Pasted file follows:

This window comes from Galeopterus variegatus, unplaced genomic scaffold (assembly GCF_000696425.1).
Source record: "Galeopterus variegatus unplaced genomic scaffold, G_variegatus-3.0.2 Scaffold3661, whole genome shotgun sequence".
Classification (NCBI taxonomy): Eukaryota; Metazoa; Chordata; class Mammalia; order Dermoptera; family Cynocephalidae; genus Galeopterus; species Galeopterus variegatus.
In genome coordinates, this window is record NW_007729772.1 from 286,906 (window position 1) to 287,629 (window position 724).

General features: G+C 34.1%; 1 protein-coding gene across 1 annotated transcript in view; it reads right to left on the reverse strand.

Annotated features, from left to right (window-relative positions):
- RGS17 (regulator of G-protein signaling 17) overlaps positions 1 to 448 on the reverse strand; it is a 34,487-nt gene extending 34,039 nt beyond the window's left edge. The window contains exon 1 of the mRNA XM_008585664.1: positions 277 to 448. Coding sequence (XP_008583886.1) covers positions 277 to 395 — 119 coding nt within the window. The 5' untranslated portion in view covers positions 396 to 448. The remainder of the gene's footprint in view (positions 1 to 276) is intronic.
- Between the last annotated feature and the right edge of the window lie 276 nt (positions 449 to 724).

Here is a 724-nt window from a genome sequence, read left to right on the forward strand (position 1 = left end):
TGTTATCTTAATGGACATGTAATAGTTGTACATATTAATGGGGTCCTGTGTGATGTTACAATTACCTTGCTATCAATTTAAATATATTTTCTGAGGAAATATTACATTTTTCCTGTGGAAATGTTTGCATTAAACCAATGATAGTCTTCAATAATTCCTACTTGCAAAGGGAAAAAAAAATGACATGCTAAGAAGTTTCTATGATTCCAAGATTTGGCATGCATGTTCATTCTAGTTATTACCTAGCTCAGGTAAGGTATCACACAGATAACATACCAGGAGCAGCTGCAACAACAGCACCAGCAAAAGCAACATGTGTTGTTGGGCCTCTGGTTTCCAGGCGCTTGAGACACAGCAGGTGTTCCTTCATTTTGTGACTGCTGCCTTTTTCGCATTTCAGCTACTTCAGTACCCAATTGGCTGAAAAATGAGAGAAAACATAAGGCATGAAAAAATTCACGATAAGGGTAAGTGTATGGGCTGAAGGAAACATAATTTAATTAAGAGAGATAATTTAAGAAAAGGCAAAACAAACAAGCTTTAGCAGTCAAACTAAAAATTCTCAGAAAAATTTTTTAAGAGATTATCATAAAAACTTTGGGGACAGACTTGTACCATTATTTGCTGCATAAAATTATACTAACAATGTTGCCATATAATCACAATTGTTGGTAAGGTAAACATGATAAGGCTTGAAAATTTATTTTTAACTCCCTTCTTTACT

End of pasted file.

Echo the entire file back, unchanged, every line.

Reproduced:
This window comes from Galeopterus variegatus, unplaced genomic scaffold (assembly GCF_000696425.1).
Source record: "Galeopterus variegatus unplaced genomic scaffold, G_variegatus-3.0.2 Scaffold3661, whole genome shotgun sequence".
Classification (NCBI taxonomy): Eukaryota; Metazoa; Chordata; class Mammalia; order Dermoptera; family Cynocephalidae; genus Galeopterus; species Galeopterus variegatus.
In genome coordinates, this window is record NW_007729772.1 from 286,906 (window position 1) to 287,629 (window position 724).

General features: G+C 34.1%; 1 protein-coding gene across 1 annotated transcript in view; it reads right to left on the reverse strand.

Annotated features, from left to right (window-relative positions):
- RGS17 (regulator of G-protein signaling 17) overlaps positions 1 to 448 on the reverse strand; it is a 34,487-nt gene extending 34,039 nt beyond the window's left edge. The window contains exon 1 of the mRNA XM_008585664.1: positions 277 to 448. Coding sequence (XP_008583886.1) covers positions 277 to 395 — 119 coding nt within the window. The 5' untranslated portion in view covers positions 396 to 448. The remainder of the gene's footprint in view (positions 1 to 276) is intronic.
- Between the last annotated feature and the right edge of the window lie 276 nt (positions 449 to 724).

Here is a 724-nt window from a genome sequence, read left to right on the forward strand (position 1 = left end):
TGTTATCTTAATGGACATGTAATAGTTGTACATATTAATGGGGTCCTGTGTGATGTTACAATTACCTTGCTATCAATTTAAATATATTTTCTGAGGAAATATTACATTTTTCCTGTGGAAATGTTTGCATTAAACCAATGATAGTCTTCAATAATTCCTACTTGCAAAGGGAAAAAAAAATGACATGCTAAGAAGTTTCTATGATTCCAAGATTTGGCATGCATGTTCATTCTAGTTATTACCTAGCTCAGGTAAGGTATCACACAGATAACATACCAGGAGCAGCTGCAACAACAGCACCAGCAAAAGCAACATGTGTTGTTGGGCCTCTGGTTTCCAGGCGCTTGAGACACAGCAGGTGTTCCTTCATTTTGTGACTGCTGCCTTTTTCGCATTTCAGCTACTTCAGTACCCAATTGGCTGAAAAATGAGAGAAAACATAAGGCATGAAAAAATTCACGATAAGGGTAAGTGTATGGGCTGAAGGAAACATAATTTAATTAAGAGAGATAATTTAAGAAAAGGCAAAACAAACAAGCTTTAGCAGTCAAACTAAAAATTCTCAGAAAAATTTTTTAAGAGATTATCATAAAAACTTTGGGGACAGACTTGTACCATTATTTGCTGCATAAAATTATACTAACAATGTTGCCATATAATCACAATTGTTGGTAAGGTAAACATGATAAGGCTTGAAAATTTATTTTTAACTCCCTTCTTTACT